And it isn’t as if we have time to delve into the psyche of the killer, since moments after their identity is revealed, they are quickly dispatched. By running in front of a mack truck. Which has only been used in at least one episode of every crime show in the last five years. It seems like she wrote the ending with the idea of selling the movie rights firmly in mind. The last few scenes, which I will not spoil, had me laughing at the sheer audacity of the author.

I told another friend the entire plot of the book, practically frothing at the mouth in my ranting, and two days later she called me up. Without preamble, she was like “I still can’t believe that person got hit by a truck!”

The thing is, it’s an interesting idea. I was willing to go down the rabbit hole with this author. I was even willing to accept the implausibly dippy mom, who is smart enough to be a teacher, but nearly unquestioningly accepts the word of a total stranger in prison. I could see how, upon learning that you might be carrying some kind of demon spawn inside of you, your brain might do funny things and immediately skip to trying to prove the innocence of the father.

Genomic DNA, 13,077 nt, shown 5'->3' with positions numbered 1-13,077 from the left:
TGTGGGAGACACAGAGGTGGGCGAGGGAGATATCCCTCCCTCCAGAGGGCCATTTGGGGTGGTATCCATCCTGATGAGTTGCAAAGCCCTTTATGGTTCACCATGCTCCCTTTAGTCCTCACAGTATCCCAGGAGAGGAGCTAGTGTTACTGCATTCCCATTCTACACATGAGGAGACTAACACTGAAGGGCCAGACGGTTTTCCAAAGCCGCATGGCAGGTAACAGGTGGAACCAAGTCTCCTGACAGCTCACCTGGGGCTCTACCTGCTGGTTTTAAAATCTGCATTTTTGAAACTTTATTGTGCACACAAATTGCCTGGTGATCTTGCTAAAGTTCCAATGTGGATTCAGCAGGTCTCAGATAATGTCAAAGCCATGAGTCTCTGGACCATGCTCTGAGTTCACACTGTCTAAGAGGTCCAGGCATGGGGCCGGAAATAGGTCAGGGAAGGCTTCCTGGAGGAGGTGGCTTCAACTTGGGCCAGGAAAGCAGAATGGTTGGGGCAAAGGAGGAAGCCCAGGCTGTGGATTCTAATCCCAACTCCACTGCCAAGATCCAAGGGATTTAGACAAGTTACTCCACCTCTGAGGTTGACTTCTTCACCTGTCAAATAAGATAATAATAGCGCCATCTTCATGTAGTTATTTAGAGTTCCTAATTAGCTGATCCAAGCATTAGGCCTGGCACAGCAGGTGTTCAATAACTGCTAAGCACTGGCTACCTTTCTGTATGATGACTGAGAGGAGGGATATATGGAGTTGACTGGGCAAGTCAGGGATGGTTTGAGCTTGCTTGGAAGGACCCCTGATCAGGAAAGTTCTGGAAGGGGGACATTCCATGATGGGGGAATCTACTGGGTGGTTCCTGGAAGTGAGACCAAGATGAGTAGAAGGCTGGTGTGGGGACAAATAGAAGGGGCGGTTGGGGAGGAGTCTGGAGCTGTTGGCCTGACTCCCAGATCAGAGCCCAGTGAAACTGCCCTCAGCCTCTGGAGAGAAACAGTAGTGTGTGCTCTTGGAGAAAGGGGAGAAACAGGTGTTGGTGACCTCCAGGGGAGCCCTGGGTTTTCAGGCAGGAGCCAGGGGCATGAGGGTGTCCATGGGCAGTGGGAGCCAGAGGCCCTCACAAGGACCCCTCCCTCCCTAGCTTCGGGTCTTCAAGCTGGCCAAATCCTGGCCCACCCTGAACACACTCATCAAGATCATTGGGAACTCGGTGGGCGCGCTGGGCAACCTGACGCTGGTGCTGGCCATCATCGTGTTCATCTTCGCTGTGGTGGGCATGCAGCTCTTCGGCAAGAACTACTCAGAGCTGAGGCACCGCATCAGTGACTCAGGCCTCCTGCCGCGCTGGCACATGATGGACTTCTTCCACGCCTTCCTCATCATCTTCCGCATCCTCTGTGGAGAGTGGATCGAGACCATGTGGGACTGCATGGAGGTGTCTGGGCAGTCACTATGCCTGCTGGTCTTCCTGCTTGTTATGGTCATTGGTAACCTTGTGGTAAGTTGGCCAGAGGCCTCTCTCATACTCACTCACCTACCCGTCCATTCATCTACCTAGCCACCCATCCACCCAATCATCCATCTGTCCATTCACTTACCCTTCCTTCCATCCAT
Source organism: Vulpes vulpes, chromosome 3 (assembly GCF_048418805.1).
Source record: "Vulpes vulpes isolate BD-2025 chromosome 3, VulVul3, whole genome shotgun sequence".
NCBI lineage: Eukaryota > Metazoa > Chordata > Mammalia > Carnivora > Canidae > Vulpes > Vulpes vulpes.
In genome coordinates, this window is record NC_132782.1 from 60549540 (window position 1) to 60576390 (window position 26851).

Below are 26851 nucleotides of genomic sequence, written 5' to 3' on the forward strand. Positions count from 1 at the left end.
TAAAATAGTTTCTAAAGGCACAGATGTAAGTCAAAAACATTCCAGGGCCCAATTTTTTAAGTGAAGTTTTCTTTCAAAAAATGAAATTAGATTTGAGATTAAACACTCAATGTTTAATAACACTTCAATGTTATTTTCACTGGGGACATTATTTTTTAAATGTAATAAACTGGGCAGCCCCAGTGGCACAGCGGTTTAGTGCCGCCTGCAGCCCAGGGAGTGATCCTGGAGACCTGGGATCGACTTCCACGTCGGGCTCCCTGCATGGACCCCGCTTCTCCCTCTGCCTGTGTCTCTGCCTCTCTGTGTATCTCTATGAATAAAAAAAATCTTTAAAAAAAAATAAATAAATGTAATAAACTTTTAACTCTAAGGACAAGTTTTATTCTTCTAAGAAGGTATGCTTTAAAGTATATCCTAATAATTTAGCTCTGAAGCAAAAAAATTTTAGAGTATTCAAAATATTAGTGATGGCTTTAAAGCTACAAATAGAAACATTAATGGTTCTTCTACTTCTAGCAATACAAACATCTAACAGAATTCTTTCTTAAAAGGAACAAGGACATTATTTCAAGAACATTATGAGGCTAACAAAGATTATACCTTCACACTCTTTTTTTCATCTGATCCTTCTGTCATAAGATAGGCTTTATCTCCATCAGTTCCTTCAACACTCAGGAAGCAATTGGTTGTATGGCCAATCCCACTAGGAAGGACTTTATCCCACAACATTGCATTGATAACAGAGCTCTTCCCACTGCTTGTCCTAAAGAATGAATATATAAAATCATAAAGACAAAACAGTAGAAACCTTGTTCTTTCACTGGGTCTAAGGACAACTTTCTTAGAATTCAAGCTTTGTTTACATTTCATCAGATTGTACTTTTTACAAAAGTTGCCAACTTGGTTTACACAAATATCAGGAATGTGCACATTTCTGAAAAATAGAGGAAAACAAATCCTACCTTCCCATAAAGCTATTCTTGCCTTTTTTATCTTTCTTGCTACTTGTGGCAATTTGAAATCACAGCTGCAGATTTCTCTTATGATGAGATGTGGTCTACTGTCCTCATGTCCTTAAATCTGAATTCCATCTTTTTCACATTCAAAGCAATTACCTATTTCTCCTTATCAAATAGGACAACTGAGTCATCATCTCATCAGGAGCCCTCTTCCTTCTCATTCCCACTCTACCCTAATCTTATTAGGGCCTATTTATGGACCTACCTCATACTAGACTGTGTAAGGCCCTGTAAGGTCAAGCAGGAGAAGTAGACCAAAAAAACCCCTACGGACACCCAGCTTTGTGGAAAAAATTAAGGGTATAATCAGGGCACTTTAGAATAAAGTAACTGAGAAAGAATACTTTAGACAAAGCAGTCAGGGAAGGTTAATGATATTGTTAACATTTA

I think what bothers me so much is the laziness of the writing. There are all sorts of ways the plot could have been tied together to make sense. For instance, if the killer had been an ex-lover or bitter coworker trying to frame the young man by following him around and murdering women he met, it wouldn’t have left the story so gaping-hole random.

Still, it isn’t a terrible book. If you’re looking for something that will leave you thinking and talking about it for much longer than it takes to read, this is it. It would actually make a perfect book club choice. I can see some heated debates and gossipy laughter being generated by this rough gem.


Most Wanted by New York Time’s best-selling author Lisa Scottoline is available on 04/12/16 in hardcover and e-book from St. Martin’s Press.